Some other fighters in Strange’s pictures are still with us, but are either in jail, or have been, like Glesby and Kosolofski. One picture is of Strange’s good friend Jeremy Molitor, the 1998 Commonwealth Games welterweight gold medallist, who was convicted in 2004 for murdering his girlfriend Jessica Nethery in their hometown of Sarnia. Molitor, the brother of recently deposed world light featherweight champ Steve Molitor, is serving a life term at a Kingston-area maximum-security prison.

Looking through the photos, Strange points to the fighters who died as a result of suicide and those as the result of an accident.

Woods died in a car accident not long after the team’s tour of Africa. Leduc, the 1992 Barcelona Olympic silver medallist, passed away in 2009 after collapsing in a sauna at a Toronto hotel.

Stewart Hilton, the youngest brother of the fighting Hilton clan, which included former world champions Matthew and Davey Jr. died in car accident in 1986.

Oake died as a result of a drug overdose.

Gatti’s death — he was discovered in his hotel in Ipojuca, Pernambuco, Brazil in July, 2009 — was initially thought to be murder, his wife Amanda Rodrigues was arrested — but then Brazilian police later ruled the cause of death a suicide and Rodrigues was released. Many of Gatti’s friends refuse to believe that the former pro — who staged three legendary brawls with Micky Ward — killed himself. The Quebec coroner is still investigating the death.

Nova Scotia heavyweight Wade Parsons, who lost at the 1984 Olympic box-offs to eventual silver medallist Willie de Wit, was killed in a federal prison in New Brunswick in 2002.

Former Canadian champion Don Downey, also from Nova Scotia, was murdered in 1988 and, in fact, the Nova Scotia government is still offering a $150,000 reward for the capture and conviction of his killer.

Accidents, of course, happen in every walk of life. And perhaps it’s not great shock that a few national team fighters were murdered. Many come from the ‘wrong side of the tracks’ as it were and end up back on the streets when they stop boxing. But far too many ex-teammates, whom Strange admired, died from their own hand or as a result of a drug overdose. Fighters like Bergeron and Grenier.

The 1984 junior Canadian championships were held at the BCABA Training Centre in Burnaby, BC. Grenier was named the best boxer of the tournament. Other winners at the competition included Bergeron, Stewart Hilton and Burton. All four are dead. The details surrounding the deaths of Bergeron and Grenier are murky. There are reports that they committed suicide or died from a drug overdose.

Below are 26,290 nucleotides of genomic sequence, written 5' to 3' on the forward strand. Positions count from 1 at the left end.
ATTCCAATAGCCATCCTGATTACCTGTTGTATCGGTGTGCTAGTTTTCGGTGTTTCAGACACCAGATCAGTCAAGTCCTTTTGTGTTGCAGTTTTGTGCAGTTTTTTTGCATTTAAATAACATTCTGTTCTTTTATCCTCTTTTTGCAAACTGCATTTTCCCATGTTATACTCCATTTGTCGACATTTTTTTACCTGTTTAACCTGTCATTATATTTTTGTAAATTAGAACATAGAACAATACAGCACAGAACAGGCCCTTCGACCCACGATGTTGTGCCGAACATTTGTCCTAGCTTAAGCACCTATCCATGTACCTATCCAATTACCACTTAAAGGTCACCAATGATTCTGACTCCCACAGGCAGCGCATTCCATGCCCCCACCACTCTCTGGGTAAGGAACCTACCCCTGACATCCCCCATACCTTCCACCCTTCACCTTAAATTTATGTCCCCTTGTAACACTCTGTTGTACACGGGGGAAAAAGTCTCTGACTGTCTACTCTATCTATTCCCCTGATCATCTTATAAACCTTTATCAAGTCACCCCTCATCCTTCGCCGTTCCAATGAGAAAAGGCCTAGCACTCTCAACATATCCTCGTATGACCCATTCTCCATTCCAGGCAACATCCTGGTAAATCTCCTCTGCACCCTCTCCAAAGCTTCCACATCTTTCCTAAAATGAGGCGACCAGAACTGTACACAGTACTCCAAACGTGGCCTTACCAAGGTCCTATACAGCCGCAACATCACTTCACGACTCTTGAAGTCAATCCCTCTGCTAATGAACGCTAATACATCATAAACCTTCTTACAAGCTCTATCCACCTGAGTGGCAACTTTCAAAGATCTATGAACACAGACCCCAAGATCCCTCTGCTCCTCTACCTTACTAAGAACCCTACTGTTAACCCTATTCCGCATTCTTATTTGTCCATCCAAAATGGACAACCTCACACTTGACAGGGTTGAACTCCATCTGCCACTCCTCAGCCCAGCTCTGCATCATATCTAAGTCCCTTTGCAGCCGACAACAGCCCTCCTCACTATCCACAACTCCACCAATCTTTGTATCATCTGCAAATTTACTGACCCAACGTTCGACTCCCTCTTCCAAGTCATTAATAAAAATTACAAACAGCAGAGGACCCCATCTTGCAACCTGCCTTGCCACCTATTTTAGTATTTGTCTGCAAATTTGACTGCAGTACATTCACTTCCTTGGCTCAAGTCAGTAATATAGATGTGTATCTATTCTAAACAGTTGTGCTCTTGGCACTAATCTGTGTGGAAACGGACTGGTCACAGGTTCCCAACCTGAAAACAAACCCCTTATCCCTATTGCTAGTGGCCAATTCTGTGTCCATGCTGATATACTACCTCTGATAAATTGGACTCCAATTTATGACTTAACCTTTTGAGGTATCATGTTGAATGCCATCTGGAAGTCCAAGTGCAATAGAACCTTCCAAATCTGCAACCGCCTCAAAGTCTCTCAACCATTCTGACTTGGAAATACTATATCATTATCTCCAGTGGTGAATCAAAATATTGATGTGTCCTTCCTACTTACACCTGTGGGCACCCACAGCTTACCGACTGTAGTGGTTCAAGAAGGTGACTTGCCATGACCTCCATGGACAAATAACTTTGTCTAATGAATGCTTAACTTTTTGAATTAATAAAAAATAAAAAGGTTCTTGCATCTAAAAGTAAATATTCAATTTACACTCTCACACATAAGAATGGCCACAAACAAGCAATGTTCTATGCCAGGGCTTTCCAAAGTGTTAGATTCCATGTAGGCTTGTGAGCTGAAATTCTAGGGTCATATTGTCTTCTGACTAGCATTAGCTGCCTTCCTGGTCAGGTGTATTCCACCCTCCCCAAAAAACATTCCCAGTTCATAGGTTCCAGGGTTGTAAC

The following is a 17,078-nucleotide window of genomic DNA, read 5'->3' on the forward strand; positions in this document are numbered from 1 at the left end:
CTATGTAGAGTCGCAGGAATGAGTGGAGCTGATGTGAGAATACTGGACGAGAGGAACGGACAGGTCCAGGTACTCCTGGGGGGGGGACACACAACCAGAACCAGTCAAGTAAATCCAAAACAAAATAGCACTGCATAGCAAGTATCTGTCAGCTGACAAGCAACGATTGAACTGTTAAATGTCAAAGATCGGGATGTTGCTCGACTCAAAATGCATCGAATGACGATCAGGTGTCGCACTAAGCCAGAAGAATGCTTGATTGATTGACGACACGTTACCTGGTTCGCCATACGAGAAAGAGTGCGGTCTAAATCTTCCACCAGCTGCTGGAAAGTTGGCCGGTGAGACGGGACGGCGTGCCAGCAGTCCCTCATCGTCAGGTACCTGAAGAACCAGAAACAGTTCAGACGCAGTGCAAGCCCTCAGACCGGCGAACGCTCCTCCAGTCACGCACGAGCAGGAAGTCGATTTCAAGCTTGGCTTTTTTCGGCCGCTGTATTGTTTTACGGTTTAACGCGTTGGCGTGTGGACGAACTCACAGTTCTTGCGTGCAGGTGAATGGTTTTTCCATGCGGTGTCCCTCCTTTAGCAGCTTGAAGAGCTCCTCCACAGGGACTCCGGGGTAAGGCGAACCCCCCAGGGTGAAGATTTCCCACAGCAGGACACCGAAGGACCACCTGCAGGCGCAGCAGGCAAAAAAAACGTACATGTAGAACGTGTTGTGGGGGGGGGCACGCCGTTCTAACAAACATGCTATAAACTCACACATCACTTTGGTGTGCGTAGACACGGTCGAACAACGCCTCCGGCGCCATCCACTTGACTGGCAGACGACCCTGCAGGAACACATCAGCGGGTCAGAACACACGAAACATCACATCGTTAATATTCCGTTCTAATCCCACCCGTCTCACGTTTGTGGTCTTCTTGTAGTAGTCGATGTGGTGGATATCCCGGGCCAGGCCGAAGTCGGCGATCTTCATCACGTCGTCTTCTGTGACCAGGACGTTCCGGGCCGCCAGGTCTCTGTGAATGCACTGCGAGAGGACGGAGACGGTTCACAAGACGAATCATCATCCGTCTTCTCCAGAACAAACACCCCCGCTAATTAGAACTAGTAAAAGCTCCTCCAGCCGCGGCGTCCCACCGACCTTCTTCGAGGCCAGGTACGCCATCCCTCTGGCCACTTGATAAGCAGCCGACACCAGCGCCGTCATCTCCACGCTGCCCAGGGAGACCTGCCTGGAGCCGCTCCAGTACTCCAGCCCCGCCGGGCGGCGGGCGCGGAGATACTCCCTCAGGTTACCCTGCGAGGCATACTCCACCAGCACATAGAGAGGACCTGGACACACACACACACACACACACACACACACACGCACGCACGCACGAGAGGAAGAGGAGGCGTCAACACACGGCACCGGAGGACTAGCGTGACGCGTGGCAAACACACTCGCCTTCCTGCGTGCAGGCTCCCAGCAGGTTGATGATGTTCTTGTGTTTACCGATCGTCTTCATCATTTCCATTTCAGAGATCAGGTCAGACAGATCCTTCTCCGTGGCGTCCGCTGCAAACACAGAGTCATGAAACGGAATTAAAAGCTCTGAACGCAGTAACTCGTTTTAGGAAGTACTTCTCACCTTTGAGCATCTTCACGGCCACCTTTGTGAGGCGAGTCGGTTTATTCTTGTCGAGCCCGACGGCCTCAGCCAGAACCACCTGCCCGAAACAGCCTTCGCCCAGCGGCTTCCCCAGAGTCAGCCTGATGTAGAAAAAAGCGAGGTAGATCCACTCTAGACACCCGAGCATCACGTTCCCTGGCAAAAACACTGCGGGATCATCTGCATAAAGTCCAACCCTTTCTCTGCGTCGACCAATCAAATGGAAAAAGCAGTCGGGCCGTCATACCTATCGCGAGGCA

Yvon Michel, a former national team head coach and now the operator of Groupe Yvon Michel in Montreal, one of the most successful boxing promoters in Canada, remembers Bergeron and Grenier, though he’s not sure of the details behind their passing. He had heard they committed suicide. But suicides aren’t always made public. Bergeron fought at the 1987 world junior championships in Cuba and later briefly as a pro, going 3-0 with all his fights taking place in Lewiston, Maine between 1990-91. Michel described Bergeron as good kid and he remembers Grenier, who fought at the 1985 world juniors “as a sad kid” who got into drugs.

As for Burton, who fought for Canada at the 1987 Pan American Games, the Montreal-born fighter attended the Olympic team training camp in Burnaby, B.C. prior to the Games in Seoul, but was sent home, along with Quebec boxer Vittorio Salvatore, before the team left for the Olympics. Corey’s cousin, Perry Burton said his cousin was never the same after that disappointment and his life began unravelling.

“He was the nicest guy you’d ever want to meet. He was lovable. But if he looked at you, he’d scare the hell out of you,” said Perry. “But as soon as he’d open his mouth, you could see that he was a lovable kid.

“He had a good heart, but he could be violent,” Perry continued.

“I heard the same thing about Corey after he was left off the team,” said Sobral, who was Canada’s welterweight representative in Seoul. “I heard he was really demoralized.”

Salvatore certainly was.

Reached at the Italian restaurant he owns in Mascouche, QC, just outside of Montreal, Salvatore becomes emotional when asked about being left off the Olympic team 23 years ago.

“That’s probably the worst thing that’s ever happened to me,” said Salvatore. “That screwed me up pretty well for life. Still today, I’m 43 and I have a hard time watching the Olympics without crying. In fact, I can’t watch the Olympics anymore.”

Salvatore and Burton attended the pre-Games training camp in Vancouver before Seoul and had both thought they were on the team. But according to Salvatore, the pair were told just before their departure for the Games, that they were being left home because they weren’t considered good enough to win a fight at the Olympics. Canada ended up sending two less than a full boxing squad to Seoul.

“It was a very inhuman thing to do,” said Salvatore. “They decided I couldn’t win in Korea? That’s bullshit. I had beaten plenty of fighters from other countries who were going.”

Salvatore eventually moved on with his life.

Sadly, for Burton, it wasn’t that easy. He couldn’t move on with his life. Perry Burton won’t say how his cousin’s life ended, only that it was far too early, and it was tragic.